Ultimately, the Left — Democrats, mainstream media (same thing), and their allied voices — cannot handle that, for the first time since time immemorial, they do not dominate the Supreme Court. In the past, they always succeeded in intimidating Republican presidents from Eisenhower to Nixon to Reagan to the Bushes to name liberal justices or just relied on some of them to be pure stupid. So Nixon backed down and named liberals after the Woke sliced up G. Harrold Carswell and Clement Haynsworth, and Reagan backed down after they destroyed Robert Bork. Meanwhile, Bush 41 named David Souter while Bush 43 name John Roberts. As a result, Democrats have owned the Supreme Court for so long that they have used it as a back door for legislating controversial laws. They likewise conducted vicious campaigns, though unsuccessfully, to intimidate and force Clarence Thomas, Brett Kavanaugh, and Amy Coney Barrett to withdraw. Despite all, now that conservatives finally have a SCOTUS majority, the Left can’t handle it.

Well, too bad.

And thank you, President Trump.

Read Dov Fischer every Monday and Thursday in The American Spectator (Wednesdays when SCOTUS drafts are leaked) and follow him on Twitter at @DovFischerRabbi. 

To attend any or all of Rav Fischer’s weekly 90-minute live Zoom classes on the Weekly Torah Portion, the Biblical Prophets, the Mishnah, Rambam Mishneh Torah, or Advanced Judaic Texts, send an email to shulstuff@yioc.org (Please note that Rav Fischer’s classes will be on hiatus during May and June).

Dov Fischer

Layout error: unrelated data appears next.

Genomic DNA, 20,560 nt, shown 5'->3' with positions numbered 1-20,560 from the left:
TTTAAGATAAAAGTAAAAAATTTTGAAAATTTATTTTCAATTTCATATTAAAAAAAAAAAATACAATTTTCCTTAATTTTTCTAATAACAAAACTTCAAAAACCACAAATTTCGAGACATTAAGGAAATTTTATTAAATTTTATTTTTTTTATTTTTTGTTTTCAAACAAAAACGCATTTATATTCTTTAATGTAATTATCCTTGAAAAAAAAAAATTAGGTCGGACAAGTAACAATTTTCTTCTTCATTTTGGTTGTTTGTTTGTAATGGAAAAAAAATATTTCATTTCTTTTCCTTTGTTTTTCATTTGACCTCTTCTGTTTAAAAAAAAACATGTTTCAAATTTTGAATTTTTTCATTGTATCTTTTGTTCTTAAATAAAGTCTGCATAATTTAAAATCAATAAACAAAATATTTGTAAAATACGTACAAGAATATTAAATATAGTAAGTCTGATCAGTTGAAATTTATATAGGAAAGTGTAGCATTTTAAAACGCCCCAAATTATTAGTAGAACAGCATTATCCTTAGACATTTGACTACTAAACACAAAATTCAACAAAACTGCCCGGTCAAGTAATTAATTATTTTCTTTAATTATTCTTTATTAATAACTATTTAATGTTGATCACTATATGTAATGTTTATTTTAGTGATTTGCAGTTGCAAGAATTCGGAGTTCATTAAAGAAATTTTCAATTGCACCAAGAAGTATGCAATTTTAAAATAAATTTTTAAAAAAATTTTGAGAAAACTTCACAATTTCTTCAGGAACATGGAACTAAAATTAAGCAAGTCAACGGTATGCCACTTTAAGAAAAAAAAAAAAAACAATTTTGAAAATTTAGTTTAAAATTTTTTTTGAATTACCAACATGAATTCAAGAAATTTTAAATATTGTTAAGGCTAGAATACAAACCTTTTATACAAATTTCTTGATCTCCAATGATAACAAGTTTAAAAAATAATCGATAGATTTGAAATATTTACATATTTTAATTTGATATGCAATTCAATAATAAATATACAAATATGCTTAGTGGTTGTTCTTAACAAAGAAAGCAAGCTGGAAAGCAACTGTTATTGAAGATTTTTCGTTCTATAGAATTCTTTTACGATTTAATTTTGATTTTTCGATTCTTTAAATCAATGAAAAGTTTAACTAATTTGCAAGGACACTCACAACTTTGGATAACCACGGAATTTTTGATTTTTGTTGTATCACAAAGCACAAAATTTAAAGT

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Rabbi Dov Fischer, Esq., is Vice President of the Coalition for Jewish Values (comprising over 2,000 Orthodox rabbis), was adjunct professor of law at two prominent Southern California law schools for nearly 20 years, and is Rabbi of Young Israel of Orange County, California. He was Chief Articles Editor of UCLA Law Review and clerked for the Hon. Danny J. Boggs in the United States Court of Appeals for the Sixth Circuit before practicing complex civil litigation for a decade at three of America’s most prominent law firms: Jones Day, Akin Gump, and Baker & Hostetler. He likewise has held leadership roles in several national Jewish organizations, including Zionist Organization of America, Rabbinical Council of America, and regional boards of the American Jewish Committee and B’nai B’rith Hillel Foundation. His writings have appeared in Newsweek, the Wall Street Journal, the New York Post, the Los Angeles Times, the Federalist, National Review, the Jerusalem Post, and Israel Hayom. A winner of an American Jurisprudence Award in Professional Legal Ethics, Rabbi Fischer also is the author of two books, including General Sharon’s War Against Time Magazine, which covered the Israeli General’s 1980s landmark libel suit. Other writings are collected at www.rabbidov.com.